Of course, this is just what I could have used today, since Pain Quotidian’s WiFi network is private, but the coffee bar next door has an open network. So this all depends on enough people having Open Garden on their devices. And this leads to kind of an obvious statement in the form of a question: You’re very dependent on scaling effects?
“We are and we are not. We are not because you can already benefit from Open Garden just by using it to share your mobile data plan among your devices–that puts $20 to $30 back in your pocket. Obviously, we need more people to start benefiting from network effects. On the other hand, you just need one person within Bluetooth range to benefit from Open Garden.”
We could have all used OG at TechCrunch Disrupt since one of the WiFi bands, as I recall, was completely congested and few could get access.
“Yes, Open Garden would have figured out where the network is not congested and connect you to that part.”
Is OG dynamically slicing up the available bandwidth?
“We tend to prioritize your traffic. If you are using Open Garden but you are the main offramp to the Internet, then your traffic will be prioritized so you don’t suffer from others piggybacking on your device.”
Is the mesh completely anonymous or am I aware of others?
“You are part of the mesh, but you will see the names of the devices.” [see pics above]
I was a little curious about the workings of the algorithm–about how it decides when to abandon say, an intermittent WiFi connection and switch to OG.
“The algorithm will try to optimize your capability, but not only for speed, but for less expensive routes.”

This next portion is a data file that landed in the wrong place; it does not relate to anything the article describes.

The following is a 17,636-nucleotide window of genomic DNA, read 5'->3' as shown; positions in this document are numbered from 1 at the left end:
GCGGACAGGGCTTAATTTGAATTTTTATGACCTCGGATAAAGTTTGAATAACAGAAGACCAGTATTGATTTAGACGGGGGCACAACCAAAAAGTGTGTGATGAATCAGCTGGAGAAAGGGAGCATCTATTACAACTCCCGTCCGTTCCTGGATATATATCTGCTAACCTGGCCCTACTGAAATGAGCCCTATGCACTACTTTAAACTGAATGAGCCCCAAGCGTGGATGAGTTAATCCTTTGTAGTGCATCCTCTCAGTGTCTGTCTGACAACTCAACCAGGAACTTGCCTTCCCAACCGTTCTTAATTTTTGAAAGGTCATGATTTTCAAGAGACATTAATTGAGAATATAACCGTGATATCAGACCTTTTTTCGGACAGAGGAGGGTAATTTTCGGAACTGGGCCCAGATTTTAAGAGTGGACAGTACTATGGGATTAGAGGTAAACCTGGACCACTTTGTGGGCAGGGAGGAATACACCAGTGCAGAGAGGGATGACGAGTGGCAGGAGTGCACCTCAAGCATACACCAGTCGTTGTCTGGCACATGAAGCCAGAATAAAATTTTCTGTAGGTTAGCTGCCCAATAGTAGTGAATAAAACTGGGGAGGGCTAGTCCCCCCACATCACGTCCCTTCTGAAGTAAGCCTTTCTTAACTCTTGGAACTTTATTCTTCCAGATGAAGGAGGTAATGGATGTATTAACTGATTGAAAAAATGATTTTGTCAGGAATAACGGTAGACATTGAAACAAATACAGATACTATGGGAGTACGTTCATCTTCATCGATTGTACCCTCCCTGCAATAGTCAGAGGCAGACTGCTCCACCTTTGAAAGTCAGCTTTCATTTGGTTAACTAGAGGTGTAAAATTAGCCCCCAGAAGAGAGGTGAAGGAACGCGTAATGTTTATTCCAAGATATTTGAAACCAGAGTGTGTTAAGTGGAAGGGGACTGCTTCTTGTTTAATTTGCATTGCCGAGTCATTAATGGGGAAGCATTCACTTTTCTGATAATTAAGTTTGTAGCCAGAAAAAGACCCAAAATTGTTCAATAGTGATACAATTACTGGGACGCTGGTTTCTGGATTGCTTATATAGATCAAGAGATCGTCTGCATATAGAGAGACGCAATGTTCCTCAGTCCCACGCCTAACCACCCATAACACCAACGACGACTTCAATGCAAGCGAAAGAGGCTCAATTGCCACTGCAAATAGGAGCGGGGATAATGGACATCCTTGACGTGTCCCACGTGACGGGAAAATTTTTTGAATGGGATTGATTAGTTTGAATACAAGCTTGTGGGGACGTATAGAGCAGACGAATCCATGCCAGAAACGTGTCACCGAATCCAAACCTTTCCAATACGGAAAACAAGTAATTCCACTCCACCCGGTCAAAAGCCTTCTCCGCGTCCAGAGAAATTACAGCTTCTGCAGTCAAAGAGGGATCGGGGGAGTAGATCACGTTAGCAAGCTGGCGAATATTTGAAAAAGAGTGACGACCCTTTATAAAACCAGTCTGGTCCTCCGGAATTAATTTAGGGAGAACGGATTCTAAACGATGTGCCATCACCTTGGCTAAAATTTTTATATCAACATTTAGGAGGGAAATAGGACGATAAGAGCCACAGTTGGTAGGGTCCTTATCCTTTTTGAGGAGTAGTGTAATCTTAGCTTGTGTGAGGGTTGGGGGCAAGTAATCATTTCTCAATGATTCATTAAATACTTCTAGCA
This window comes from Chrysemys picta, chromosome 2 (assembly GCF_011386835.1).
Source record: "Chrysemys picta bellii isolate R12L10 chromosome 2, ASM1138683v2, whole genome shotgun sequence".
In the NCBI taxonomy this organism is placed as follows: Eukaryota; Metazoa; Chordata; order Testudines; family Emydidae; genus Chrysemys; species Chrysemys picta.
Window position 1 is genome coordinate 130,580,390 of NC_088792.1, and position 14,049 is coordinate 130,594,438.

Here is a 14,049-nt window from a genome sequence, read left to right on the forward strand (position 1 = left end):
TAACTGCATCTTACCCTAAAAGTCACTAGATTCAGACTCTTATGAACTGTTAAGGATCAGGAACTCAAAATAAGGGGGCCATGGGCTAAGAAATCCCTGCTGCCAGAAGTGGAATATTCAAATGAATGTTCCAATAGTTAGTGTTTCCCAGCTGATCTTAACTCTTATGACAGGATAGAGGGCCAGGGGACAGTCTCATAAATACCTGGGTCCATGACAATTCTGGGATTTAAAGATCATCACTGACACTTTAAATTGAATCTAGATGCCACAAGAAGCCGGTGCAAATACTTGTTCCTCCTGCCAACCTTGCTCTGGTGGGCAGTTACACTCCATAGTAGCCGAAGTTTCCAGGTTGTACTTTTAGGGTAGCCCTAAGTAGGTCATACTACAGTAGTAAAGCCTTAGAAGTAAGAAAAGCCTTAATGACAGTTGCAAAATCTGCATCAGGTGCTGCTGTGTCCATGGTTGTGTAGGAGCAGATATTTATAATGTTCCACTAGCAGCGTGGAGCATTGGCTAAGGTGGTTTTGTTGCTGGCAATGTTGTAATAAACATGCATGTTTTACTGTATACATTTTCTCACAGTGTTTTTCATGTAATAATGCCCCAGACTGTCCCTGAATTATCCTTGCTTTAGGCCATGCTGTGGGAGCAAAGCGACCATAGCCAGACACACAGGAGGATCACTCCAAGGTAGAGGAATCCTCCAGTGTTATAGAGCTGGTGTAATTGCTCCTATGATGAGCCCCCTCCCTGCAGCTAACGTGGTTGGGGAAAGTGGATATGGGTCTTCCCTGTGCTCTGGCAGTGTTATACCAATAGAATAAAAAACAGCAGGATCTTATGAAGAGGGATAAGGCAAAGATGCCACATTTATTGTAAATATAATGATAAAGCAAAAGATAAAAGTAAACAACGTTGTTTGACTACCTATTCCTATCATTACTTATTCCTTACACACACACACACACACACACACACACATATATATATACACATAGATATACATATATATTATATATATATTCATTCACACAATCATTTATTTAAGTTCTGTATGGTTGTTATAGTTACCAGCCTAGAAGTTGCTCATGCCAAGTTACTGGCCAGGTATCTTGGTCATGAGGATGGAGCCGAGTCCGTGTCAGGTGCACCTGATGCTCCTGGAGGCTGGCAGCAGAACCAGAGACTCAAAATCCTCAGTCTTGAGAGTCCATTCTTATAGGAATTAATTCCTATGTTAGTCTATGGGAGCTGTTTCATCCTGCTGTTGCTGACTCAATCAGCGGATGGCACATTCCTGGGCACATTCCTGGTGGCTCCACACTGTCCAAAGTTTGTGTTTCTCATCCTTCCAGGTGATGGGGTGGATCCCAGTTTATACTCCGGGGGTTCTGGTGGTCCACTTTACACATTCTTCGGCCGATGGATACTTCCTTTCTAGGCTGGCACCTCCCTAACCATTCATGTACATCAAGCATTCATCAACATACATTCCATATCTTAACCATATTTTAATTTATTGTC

Can you reveal more about your roadmap for features?
“We started with a basic notion of being completely open. We had to go public because to improve the software we need a lot of users. We were running in private beta with a few hundred users but that was not enough to improve the software. Since the launch at TechCrunch Disrupt, we had 50,000 installs on MacBook, Android, and Windows together. It’s a good number.
When we reach critical mass, people will say ‘I don’t want someone piggybacking on my data plan. I want to decide who can access my data plan.’
This will require a lot of iterations. We will probably enable you to connect through Facebook Connect or Google Plus and then let you decide whether you want to share with everyone, friends of friends, just friends, or only you and your devices, and how much data you want to allocate to Open Garden.”
Have you thought about an Open Garden economy?
“We thought about an ecosystem where to incentivize people to share with others they would be rewarded with credits. This will require iterations before we arrive at something that works perfectly.”
Have you had any talks with the carriers or other ISPs?
“We have an agreement with one European carrier. The first reaction is usually we don’t want you to exist because you are stealing our bandwidth. We don’t because we’re not selling it! It’s a normal reaction because this is really a disruption.
For carriers who have a lot of experience with mesh or at least did a lot of research–like the one we signed the agreement with in Europe– really understand the benefits: enabling WiFi offload in more places, increasing the range of WiFi through multi-hop, and also improved performance for video apps, which require lot of bandwidth. Being able to bundle channels for video is interesting to the carriers. On a single device we can bundle WiFi and 4G for greater bandwidth share.
In a way, this should be seamless for the user, you should be able to connect if there is a network available, regardless of whether it’s AT&T or Verizon, WiFi or cellular. To some extent, we could also decide to become an MVO–in a few years. We could sell to the user data that is available in time and space. Our plans are open.”
Finally, do you have a number of subscribers you’d like to reach in say a year?
“Hopefully, within two years will reach two to three million users. And if all go goes well, maybe there’ll be 10 million!”
Micha, thanks for your time. Speaking for lots of people, we’re all looking forward to being part of an Open Garden mesh soon.